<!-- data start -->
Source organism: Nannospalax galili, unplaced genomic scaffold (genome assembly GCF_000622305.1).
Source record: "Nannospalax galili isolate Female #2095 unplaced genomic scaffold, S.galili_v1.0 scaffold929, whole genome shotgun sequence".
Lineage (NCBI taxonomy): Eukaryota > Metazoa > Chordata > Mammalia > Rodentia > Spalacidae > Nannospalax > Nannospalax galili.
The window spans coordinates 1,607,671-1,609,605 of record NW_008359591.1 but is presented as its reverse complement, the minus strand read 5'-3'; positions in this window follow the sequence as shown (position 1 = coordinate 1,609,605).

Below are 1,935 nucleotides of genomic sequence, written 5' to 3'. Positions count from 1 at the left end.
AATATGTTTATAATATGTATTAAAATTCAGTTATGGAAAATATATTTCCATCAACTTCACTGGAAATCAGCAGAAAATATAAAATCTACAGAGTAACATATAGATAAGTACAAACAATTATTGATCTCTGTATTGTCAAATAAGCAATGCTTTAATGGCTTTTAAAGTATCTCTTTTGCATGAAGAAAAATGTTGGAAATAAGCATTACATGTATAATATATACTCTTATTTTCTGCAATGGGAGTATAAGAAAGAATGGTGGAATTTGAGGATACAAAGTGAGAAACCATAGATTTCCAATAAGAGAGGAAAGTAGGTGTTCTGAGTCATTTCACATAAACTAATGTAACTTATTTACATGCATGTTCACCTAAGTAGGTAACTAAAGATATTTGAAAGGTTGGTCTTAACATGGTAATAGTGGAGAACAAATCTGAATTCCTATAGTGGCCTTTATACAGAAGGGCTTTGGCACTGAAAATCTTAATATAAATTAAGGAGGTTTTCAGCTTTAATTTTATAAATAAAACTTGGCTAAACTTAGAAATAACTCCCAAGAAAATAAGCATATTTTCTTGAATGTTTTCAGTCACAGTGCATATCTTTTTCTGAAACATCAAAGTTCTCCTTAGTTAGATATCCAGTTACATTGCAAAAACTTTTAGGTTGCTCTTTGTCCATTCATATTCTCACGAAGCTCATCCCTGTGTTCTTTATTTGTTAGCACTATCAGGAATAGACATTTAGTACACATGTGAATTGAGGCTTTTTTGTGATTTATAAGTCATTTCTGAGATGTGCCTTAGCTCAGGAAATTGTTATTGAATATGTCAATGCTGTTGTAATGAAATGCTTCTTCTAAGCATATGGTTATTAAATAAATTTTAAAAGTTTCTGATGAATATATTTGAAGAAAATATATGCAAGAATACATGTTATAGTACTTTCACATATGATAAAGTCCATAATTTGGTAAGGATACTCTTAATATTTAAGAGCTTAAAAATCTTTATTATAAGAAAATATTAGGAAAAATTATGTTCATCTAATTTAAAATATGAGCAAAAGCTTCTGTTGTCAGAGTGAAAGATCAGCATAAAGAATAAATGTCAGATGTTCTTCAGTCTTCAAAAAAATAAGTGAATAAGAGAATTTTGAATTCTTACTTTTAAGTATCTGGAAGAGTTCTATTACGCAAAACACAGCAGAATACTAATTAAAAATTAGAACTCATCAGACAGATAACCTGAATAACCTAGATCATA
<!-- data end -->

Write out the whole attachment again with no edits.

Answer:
Source organism: Nannospalax galili, unplaced genomic scaffold (genome assembly GCF_000622305.1).
Source record: "Nannospalax galili isolate Female #2095 unplaced genomic scaffold, S.galili_v1.0 scaffold929, whole genome shotgun sequence".
Lineage (NCBI taxonomy): Eukaryota > Metazoa > Chordata > Mammalia > Rodentia > Spalacidae > Nannospalax > Nannospalax galili.
The window spans coordinates 1,607,671-1,609,605 of record NW_008359591.1 but is presented as its reverse complement, the minus strand read 5'-3'; positions in this window follow the sequence as shown (position 1 = coordinate 1,609,605).

Below are 1,935 nucleotides of genomic sequence, written 5' to 3'. Positions count from 1 at the left end.
AATATGTTTATAATATGTATTAAAATTCAGTTATGGAAAATATATTTCCATCAACTTCACTGGAAATCAGCAGAAAATATAAAATCTACAGAGTAACATATAGATAAGTACAAACAATTATTGATCTCTGTATTGTCAAATAAGCAATGCTTTAATGGCTTTTAAAGTATCTCTTTTGCATGAAGAAAAATGTTGGAAATAAGCATTACATGTATAATATATACTCTTATTTTCTGCAATGGGAGTATAAGAAAGAATGGTGGAATTTGAGGATACAAAGTGAGAAACCATAGATTTCCAATAAGAGAGGAAAGTAGGTGTTCTGAGTCATTTCACATAAACTAATGTAACTTATTTACATGCATGTTCACCTAAGTAGGTAACTAAAGATATTTGAAAGGTTGGTCTTAACATGGTAATAGTGGAGAACAAATCTGAATTCCTATAGTGGCCTTTATACAGAAGGGCTTTGGCACTGAAAATCTTAATATAAATTAAGGAGGTTTTCAGCTTTAATTTTATAAATAAAACTTGGCTAAACTTAGAAATAACTCCCAAGAAAATAAGCATATTTTCTTGAATGTTTTCAGTCACAGTGCATATCTTTTTCTGAAACATCAAAGTTCTCCTTAGTTAGATATCCAGTTACATTGCAAAAACTTTTAGGTTGCTCTTTGTCCATTCATATTCTCACGAAGCTCATCCCTGTGTTCTTTATTTGTTAGCACTATCAGGAATAGACATTTAGTACACATGTGAATTGAGGCTTTTTTGTGATTTATAAGTCATTTCTGAGATGTGCCTTAGCTCAGGAAATTGTTATTGAATATGTCAATGCTGTTGTAATGAAATGCTTCTTCTAAGCATATGGTTATTAAATAAATTTTAAAAGTTTCTGATGAATATATTTGAAGAAAATATATGCAAGAATACATGTTATAGTACTTTCACATATGATAAAGTCCATAATTTGGTAAGGATACTCTTAATATTTAAGAGCTTAAAAATCTTTATTATAAGAAAATATTAGGAAAAATTATGTTCATCTAATTTAAAATATGAGCAAAAGCTTCTGTTGTCAGAGTGAAAGATCAGCATAAAGAATAAATGTCAGATGTTCTTCAGTCTTCAAAAAAATAAGTGAATAAGAGAATTTTGAATTCTTACTTTTAAGTATCTGGAAGAGTTCTATTACGCAAAACACAGCAGAATACTAATTAAAAATTAGAACTCATCAGACAGATAACCTGAATAACCTAGATCATA